Additional Book Information
Series: NYRB Classics
Publication Date: June 15, 2010
by Alexandros Papadiamantis, translated from the Greek and with an introduction by Peter Levi
The Murderess is a bone-chilling tale of crime and punishment with the dark beauty of a backwoods ballad. Set on the dirt-poor Aegean island of Skiathos, it is the story of Hadoula, an old woman living on the margins of society and at the outer limits of respectability. Hadoula knows about herbs and their hidden properties, and women come to her when they need help. She knows women’s secrets and she knows the misery of their lives, and as the book begins, she is trying to stop her new-born granddaughter from crying so that her daughter can at last get a little sleep. She rocks the baby and rocks her and then the terrible truth hits her: there’s nothing worse than being born a woman, and there’s something that she, Hadoula, can do about that.
Peter Levi’s matchless translation of Alexandros Papadiamantis’s astonishing novella captures the excitement and haunting poetry of the original Greek. by Alexandros Papadiamantis, translated from the Greek and with an introduction by Peter Levi
The greatest Modern Greek prose writer.
Certain poets like Constantine Cavafy, George Seferis and Odysseus Elytis have...expressed appreciation for [Papadiamantis's] distinctive use of language, powers of simple narration and masterly blending of the cruel exigencies and exquisite natural surroundings of a way of life that resonates with folkways, myth and religious sensibility. With his place among Greece's modern writers now secure, Papadiamantis merits the attention of the larger audience that translation into English gives him.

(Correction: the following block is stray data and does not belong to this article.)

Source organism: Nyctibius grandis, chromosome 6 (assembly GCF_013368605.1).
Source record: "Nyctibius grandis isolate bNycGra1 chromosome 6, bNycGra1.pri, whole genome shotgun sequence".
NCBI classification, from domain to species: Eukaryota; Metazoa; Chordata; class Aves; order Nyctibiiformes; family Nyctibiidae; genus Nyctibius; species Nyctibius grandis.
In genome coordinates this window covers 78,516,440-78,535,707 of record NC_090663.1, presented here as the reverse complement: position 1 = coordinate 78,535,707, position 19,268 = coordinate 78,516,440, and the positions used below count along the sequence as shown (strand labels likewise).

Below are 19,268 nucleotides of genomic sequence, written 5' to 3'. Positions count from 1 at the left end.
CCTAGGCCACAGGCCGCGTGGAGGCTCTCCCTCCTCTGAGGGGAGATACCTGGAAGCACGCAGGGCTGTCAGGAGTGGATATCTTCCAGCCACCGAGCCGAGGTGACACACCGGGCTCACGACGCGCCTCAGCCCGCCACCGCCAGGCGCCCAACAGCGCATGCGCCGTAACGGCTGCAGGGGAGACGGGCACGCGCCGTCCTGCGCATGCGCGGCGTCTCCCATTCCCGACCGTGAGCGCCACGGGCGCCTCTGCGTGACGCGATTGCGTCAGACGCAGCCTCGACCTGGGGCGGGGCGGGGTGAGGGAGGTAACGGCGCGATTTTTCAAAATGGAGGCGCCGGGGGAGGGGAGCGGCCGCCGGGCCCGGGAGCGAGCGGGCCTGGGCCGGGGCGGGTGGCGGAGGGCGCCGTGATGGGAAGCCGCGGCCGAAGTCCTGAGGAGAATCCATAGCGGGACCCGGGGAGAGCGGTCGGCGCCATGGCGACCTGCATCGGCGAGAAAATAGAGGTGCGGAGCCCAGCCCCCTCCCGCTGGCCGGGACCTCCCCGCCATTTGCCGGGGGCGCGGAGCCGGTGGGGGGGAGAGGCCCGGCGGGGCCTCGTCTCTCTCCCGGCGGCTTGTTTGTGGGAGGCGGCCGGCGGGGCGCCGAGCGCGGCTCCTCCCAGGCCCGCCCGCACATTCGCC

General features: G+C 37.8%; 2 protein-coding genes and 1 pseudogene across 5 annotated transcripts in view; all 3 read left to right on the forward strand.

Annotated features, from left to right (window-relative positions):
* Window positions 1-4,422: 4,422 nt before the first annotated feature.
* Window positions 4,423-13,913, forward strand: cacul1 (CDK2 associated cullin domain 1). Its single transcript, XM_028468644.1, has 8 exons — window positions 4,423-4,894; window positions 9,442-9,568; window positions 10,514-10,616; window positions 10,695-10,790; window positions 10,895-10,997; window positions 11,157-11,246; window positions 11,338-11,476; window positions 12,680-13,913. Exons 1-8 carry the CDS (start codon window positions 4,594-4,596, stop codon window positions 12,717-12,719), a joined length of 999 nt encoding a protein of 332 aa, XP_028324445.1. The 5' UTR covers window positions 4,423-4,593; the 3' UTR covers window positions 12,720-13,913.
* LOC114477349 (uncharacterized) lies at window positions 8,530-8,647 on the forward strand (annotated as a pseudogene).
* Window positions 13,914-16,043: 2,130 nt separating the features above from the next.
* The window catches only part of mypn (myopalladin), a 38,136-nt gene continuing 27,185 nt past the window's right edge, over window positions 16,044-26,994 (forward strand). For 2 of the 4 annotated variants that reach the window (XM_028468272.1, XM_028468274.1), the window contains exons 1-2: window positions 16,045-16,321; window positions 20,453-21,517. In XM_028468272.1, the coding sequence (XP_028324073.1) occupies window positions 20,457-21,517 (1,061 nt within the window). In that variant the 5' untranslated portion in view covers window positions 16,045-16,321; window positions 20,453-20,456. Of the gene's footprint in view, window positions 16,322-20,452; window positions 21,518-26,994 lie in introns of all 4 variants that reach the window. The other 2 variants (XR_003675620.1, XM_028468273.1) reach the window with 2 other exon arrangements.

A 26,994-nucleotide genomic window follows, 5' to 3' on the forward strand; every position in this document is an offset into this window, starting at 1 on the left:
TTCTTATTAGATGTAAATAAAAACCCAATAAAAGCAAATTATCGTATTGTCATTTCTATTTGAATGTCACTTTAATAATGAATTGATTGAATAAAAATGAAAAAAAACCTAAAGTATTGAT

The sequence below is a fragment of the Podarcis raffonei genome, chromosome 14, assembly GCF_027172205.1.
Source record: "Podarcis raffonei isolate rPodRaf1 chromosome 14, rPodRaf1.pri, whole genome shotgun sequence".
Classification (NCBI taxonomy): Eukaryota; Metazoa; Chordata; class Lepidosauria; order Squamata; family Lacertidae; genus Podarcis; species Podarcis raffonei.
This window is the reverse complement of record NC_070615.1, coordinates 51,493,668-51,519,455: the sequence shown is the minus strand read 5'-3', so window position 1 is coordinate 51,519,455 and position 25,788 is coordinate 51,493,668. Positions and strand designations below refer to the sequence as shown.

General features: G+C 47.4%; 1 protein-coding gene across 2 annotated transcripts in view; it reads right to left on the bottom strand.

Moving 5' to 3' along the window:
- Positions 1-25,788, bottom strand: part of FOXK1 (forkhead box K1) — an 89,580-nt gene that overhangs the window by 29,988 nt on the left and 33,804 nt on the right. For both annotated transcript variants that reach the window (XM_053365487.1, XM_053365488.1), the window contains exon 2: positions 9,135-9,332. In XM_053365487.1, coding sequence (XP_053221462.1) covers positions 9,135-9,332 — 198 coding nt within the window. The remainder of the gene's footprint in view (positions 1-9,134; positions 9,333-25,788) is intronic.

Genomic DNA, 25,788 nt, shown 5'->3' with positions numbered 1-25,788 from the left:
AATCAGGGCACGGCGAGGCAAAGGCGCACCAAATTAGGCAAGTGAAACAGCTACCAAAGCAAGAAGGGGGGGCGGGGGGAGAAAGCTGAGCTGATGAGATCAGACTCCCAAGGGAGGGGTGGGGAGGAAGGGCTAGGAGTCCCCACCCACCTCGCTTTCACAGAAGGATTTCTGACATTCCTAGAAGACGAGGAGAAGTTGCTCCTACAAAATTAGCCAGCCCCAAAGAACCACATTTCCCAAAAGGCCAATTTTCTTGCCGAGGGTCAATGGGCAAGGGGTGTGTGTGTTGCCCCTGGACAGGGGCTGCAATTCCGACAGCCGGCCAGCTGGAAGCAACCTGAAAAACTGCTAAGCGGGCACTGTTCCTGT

—George Economou, The New York Times
The narrative unfolds with a retrospective reticence that is stunning, and concludes with a passion whose dramatic simplicity is enthralling.
It is books such as The Murderess which remind us of the miraculous nature of prose fiction.
Papadiamantis's characters portray in miniature the eternal passions of man—jealousies, loves, ambitions, hatred, murders, and misfortunes—in an almost hieratic movement, like the rhythm of a chorus in tragedy, scarcely perceptible but sufficient to suggest the deeper, the pure nature of the world. Therein lies the magic of Papadiamantis.
Alexandros Papadiamantis is Greece's foremost prose writer. In his novellas and stories he presents a universal picture through the microcosm of the tight-knit society of a Greek village on a remote island. Papadiamantis is a clear-eyed realist, but woven into his stories are village magic, vestiges of myth and ancient lore, and the dour superstitions that governed the daily life of the Greek peasant. His plots are at times touched by a magic realism reminiscent of Márquez.
—Peter Constantine, Conjunctions